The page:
Astons of Didcot v Walsall Health CC……13th July 2010.
The annual trip to Didcot, in deepest Oxfordshire was a fixture that was always eagerly anticipated by the WHCC faithfuls throughout the early years of the 21st Century. It was a fair way to travel for a Sunday friendly, but the hosts were always welcoming, and for some reason, memorable moments on the field occurred frequently. Tim Henman, whose house overlooked the ground, regularly witnessed the annual drama that this fixture produced. This particular game was no different…..
The XI who travelled to play The Astons on this day were… Richard Fell (Capt) Andy Gorton, Sam Stephens, Nathan Reeves, Chris Hall, Tim Oliver, Dave Stephens, JP, Nic Slym, Adam Smith and Neeraj. Club Captain Richard Fell, lost the toss and informed his top order they were batting. Maybe the skipper didn’t stress this point clear enough, because for the first hour of the innings, batting was replaced by blocking, playing and missing. In all fairness, the Didcot pitch was never easy to score on, the home team always seemed to have “inside knowledge” on how to exploit the slope, which made the modern day travelator at Rushall look like the Somerset Levels.
Opening bowler, Larry Gray, who at the time was employed as Tim Henman’s chauffeur, was always a thorn in the Elfs side. A clever exponent of the pitch, and tricky to get away. Gort, Fell, and Sam Stephens struggled to score, all perishing before making the impact on the game they had hoped for. Chris Hall, now at the crease, looked at the scoreboard, 35-3 didn’t make pleasant reading. After a dominant Didcot first hour, Nathan Reeves walked out to the middle to join Chally…. The whole course of the game was about to change.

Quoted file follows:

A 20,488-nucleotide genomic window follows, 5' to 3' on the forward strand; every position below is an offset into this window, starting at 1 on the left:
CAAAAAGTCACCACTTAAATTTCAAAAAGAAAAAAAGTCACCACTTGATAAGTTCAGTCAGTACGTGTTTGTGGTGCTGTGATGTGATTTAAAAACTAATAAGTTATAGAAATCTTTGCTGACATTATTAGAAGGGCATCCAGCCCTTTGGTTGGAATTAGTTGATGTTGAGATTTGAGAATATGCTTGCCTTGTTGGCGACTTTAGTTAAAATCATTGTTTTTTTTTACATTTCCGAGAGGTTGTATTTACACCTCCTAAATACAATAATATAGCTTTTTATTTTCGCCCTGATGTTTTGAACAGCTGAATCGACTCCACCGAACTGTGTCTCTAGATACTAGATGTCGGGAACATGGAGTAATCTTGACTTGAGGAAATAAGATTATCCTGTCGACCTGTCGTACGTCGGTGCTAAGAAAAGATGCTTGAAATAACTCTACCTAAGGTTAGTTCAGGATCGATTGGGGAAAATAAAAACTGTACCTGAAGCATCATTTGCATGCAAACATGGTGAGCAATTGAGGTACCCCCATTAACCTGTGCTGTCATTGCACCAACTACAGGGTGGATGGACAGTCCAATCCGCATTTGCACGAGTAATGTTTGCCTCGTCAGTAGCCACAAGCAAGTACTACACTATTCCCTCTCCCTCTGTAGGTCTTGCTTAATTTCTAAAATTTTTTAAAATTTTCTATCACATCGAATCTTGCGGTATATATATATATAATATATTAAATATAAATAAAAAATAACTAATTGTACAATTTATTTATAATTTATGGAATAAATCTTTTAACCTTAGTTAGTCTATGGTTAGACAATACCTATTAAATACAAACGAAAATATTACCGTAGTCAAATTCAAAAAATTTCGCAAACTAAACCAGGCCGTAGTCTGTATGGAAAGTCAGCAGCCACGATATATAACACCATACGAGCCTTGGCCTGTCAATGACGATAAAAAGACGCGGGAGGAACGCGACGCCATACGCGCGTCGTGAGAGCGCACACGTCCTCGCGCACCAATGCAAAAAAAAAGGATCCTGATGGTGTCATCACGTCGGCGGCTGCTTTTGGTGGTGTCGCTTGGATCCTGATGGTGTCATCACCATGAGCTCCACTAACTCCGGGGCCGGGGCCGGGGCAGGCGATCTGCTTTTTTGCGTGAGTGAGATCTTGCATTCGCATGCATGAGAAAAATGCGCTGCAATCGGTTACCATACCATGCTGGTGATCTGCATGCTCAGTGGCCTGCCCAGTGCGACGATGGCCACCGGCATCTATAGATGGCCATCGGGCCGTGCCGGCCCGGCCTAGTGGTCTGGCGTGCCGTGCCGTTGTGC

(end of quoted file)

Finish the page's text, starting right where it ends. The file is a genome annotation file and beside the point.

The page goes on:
The advice to Nath from the Captain, was to try and hang around if you can. We’re in a spot of bother here, play yourself in for a bit, support Chally, play sensibly. Hmmmm. Somehow, I don’t think Nathan agreed with his skipper, because after just 2 balls of… “playing himself in” launched the first six of the game into the field over deep square leg. There were still some forlorn shouts from the sidelines of ….”Head down now Nath” But what followed was one of the most attacking innings in Elf history. There were already signs Nath was in decent form with the bat. 7 days earlier, back at the Aldridge Colosseum, two passing cars were extremely fortunate not to get their windows smashed in when Nath pummelled successive sixes onto the road over the far side of the pitch.
Chris Hall, standing at the non strikers end, had the best seat in the house. As Nathan Reeves took Centre stage, and simply took the Didcot bowlers apart. Take a look at this run of scoring strokes. 6 4..1 4 4.4..6 4 4 4 4..6 6. Dot balls were suddenly facing extinction. It was getting to the point where the only concern was game abandonment, due to Didcot running out of balls. It was an innings straight out of the Dan Armstrong textbook. Several times the ball disappeared over the trees into the adjacent field, and it was the sort of field, that if the ball went in there, you simply wasn’t finding it. Unless you enjoyed covering your whole body in stinging nettles,